Thursday, January 26, 2012

There’s No Business Like Show Business. 1954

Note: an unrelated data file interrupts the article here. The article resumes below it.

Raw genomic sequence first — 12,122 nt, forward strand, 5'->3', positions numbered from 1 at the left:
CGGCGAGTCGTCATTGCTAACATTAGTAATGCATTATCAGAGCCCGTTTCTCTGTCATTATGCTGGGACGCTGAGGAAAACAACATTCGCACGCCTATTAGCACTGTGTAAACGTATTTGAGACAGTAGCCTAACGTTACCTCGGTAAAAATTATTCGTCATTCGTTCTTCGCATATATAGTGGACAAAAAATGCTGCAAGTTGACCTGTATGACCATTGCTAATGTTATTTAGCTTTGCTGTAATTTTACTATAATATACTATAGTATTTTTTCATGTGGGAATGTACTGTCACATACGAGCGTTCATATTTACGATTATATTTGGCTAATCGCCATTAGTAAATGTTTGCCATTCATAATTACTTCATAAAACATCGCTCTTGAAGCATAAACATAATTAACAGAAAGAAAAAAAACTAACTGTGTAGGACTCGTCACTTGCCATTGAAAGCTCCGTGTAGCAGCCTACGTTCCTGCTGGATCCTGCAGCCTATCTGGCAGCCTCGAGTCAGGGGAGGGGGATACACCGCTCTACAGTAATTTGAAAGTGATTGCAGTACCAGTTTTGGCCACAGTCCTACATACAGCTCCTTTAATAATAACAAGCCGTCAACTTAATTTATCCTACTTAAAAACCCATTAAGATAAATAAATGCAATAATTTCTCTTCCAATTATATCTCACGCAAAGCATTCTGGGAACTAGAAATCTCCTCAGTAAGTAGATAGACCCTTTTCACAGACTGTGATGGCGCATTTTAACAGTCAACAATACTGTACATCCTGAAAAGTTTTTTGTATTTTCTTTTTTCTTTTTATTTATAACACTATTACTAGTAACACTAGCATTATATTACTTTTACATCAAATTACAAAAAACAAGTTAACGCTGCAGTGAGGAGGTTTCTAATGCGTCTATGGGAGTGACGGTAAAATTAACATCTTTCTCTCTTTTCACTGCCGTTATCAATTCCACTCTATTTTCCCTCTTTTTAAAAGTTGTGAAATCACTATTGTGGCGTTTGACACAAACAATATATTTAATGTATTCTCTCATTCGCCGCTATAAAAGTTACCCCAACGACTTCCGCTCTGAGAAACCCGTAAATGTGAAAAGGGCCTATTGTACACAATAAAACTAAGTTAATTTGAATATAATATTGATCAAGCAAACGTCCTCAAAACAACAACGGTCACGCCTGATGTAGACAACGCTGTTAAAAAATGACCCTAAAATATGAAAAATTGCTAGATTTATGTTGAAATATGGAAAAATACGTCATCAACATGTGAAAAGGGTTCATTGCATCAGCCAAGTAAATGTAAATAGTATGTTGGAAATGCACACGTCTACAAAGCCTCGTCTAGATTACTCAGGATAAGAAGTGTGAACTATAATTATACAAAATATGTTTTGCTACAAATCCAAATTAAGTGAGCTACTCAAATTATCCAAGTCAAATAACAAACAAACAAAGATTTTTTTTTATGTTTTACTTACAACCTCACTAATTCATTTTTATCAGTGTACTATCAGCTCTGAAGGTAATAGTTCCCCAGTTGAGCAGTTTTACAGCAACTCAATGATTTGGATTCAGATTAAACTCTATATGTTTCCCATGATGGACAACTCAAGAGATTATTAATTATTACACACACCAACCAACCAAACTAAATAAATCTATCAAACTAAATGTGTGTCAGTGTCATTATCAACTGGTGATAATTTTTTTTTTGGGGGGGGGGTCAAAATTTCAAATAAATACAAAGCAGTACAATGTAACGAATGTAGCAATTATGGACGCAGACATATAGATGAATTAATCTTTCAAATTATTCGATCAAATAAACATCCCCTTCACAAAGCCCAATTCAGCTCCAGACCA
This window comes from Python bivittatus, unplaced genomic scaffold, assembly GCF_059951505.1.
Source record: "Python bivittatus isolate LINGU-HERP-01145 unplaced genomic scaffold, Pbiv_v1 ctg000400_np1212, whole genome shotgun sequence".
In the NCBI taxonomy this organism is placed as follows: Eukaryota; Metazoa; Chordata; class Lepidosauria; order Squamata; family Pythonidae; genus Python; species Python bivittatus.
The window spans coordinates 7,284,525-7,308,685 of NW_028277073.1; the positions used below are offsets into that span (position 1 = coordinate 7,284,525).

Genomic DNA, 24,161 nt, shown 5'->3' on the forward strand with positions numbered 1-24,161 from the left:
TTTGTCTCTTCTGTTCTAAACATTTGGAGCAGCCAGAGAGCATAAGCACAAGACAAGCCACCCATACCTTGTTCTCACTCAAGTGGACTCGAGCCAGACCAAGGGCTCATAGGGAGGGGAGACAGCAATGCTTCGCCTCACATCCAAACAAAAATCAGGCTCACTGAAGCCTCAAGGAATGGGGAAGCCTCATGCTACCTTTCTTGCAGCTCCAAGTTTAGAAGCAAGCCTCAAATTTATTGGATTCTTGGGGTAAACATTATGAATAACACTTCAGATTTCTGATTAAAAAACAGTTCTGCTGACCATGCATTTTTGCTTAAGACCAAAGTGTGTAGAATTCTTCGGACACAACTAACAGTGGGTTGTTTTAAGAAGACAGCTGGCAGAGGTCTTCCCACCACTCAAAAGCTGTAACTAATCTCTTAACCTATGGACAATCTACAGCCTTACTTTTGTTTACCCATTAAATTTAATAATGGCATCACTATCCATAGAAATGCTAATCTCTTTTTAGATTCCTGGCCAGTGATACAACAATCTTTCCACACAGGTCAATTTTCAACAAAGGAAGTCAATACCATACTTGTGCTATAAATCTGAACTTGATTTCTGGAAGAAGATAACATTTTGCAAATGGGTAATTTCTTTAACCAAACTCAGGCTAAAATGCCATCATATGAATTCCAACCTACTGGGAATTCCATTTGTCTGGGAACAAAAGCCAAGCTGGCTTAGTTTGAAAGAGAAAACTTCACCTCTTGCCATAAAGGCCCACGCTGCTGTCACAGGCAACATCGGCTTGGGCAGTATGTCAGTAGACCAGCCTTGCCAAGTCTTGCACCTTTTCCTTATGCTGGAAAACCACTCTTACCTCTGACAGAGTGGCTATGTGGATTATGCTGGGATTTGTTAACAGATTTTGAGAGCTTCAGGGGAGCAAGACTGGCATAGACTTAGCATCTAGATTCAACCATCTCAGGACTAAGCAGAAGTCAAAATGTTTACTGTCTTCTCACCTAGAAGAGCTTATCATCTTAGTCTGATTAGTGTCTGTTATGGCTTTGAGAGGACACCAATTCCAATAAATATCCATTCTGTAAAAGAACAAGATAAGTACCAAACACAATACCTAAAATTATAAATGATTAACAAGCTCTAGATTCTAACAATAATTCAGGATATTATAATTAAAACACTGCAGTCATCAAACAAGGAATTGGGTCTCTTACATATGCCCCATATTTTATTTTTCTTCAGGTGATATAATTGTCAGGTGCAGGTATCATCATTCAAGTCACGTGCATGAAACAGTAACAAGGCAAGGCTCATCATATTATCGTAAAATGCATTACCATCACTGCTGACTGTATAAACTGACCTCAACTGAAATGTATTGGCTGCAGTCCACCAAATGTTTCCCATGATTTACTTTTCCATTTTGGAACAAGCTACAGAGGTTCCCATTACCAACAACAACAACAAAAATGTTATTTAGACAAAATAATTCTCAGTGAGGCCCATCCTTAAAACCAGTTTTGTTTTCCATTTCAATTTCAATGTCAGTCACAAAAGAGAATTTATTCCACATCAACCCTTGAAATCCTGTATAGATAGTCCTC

This garish ,brash fun musical was made in the second year of the cinemascope revolution and directed by 20th Century Fox’s in house director Walter Lang. Lang who had a very long career that began with silent films and went on directing  movies right  up to 1961 with the lowly and ludicrous  Snow White and The Three Stooges. He was a decent enough director and is mostly known for directing Betty Grable and Alice Faye in all those interminable 1940’s lavish musicals along with some Shirley Temple features.  His biggest achievement to some was directing The King And I for which he received his only Oscar nomination .  No Biz as I shall refer to it is big in every sense of the word and features a rousing cast, Ethel Merman, Dan Dailey, Mitzi Gaynor, Donald O’Connor, Johnny Ray and Marilyn Monroe. The film chronicles the life and career of a vaudeville couple played by Merman and Dailey who when the film opens is singing and dancing their hearts out on the vaudeville circuit circa 1919. They soon are having kids who also perform with them, and swiftly grow up to become O’Connor, Gaynor and Ray. At first the look of the film including the costumes tries to indicate the period but soon we are in a 1950’s version of the 1920’s through the 1940’s. The film is cramped with movement and color, and is lush with the wonderful music of Irving Berlin and a “sing out Louise”  Ethel Merman, who looks like an over wrapped Christmas present. Lang’s use of the wide screen is rather ordinary, a more imaginative use of the process would have to wait for the likes of Nicholas Ray, Sam Fuller and Vincente Minnelli to show us what could be done with it. The costumes are also on the whole jaw dropping and look like they were designed by Katy Keene the comic book fashionista of the 1950’s who by the way I loved. The gals look like they were poured or sewed into them.  There are the usual family trials and tribulations that one associates with this kind of film, and it floats along nicely but doesn’t really grab you until Monroe appears. She sizzles and shines and does several great numbers including “After You Get What You Want You Don't Want It” and the justly famous “Heat Wave” that was originally slated for Merman, but was given to Monroe to entice her to come aboard the project.  The finale with the entire cast singing surrounded by lots of chorus boys and girls (every dancer worked that week in Hollywood) is vividly colored and kinetic.


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